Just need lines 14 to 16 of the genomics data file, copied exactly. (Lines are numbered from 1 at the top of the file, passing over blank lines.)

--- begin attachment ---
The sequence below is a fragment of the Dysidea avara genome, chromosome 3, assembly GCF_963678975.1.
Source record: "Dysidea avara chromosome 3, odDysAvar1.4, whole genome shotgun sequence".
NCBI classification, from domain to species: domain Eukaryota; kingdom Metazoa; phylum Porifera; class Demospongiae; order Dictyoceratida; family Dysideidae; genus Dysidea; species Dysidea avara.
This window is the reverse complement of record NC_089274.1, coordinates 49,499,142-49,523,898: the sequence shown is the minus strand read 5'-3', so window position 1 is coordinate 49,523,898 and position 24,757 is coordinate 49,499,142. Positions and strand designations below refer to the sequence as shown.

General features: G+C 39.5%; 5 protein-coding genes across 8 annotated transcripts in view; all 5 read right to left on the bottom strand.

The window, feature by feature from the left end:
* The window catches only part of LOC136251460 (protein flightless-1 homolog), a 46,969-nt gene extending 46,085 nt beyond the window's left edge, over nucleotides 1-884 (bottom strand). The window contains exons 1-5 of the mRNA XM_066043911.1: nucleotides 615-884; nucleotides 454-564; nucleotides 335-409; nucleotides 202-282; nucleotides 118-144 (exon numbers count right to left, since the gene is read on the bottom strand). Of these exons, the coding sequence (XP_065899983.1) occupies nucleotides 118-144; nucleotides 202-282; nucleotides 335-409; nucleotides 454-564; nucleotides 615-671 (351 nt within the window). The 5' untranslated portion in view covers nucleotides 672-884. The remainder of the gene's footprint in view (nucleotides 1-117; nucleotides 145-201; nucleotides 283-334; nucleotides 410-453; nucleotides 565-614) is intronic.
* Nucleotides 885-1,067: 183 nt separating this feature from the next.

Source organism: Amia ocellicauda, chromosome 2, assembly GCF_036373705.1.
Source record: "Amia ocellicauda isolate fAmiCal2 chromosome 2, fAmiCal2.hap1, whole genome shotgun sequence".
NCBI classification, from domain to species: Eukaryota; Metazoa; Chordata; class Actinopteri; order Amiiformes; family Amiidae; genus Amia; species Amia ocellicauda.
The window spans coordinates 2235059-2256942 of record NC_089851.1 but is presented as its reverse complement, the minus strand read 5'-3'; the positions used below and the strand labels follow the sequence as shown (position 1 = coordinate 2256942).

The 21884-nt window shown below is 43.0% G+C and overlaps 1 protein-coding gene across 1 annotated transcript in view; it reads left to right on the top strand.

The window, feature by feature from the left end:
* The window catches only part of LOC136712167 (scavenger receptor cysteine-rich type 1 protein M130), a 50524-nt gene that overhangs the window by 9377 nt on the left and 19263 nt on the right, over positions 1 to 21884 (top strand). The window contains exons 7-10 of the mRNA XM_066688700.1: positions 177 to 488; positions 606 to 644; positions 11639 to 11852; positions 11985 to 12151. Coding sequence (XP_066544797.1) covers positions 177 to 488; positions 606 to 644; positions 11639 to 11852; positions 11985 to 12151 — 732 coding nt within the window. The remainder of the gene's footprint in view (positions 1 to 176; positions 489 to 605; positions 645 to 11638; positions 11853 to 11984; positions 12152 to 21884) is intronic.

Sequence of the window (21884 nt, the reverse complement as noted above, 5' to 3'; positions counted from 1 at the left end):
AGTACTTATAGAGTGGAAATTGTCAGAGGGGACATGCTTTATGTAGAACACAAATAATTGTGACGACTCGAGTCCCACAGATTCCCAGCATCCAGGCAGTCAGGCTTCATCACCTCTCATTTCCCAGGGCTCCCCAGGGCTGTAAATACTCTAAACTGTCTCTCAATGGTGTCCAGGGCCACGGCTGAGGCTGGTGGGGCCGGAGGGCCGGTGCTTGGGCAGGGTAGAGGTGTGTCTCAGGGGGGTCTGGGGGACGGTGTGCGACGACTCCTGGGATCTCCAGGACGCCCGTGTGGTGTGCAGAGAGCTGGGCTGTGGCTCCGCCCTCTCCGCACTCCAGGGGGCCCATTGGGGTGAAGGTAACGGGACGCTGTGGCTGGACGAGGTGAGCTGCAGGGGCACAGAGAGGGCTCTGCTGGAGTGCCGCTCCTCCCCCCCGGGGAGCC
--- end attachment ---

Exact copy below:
The window, feature by feature from the left end:
* The window catches only part of LOC136712167 (scavenger receptor cysteine-rich type 1 protein M130), a 50524-nt gene that overhangs the window by 9377 nt on the left and 19263 nt on the right, over positions 1 to 21884 (top strand). The window contains exons 7-10 of the mRNA XM_066688700.1: positions 177 to 488; positions 606 to 644; positions 11639 to 11852; positions 11985 to 12151. Coding sequence (XP_066544797.1) covers positions 177 to 488; positions 606 to 644; positions 11639 to 11852; positions 11985 to 12151 — 732 coding nt within the window. The remainder of the gene's footprint in view (positions 1 to 176; positions 489 to 605; positions 645 to 11638; positions 11853 to 11984; positions 12152 to 21884) is intronic.

Sequence of the window (21884 nt, the reverse complement as noted above, 5' to 3'; positions counted from 1 at the left end):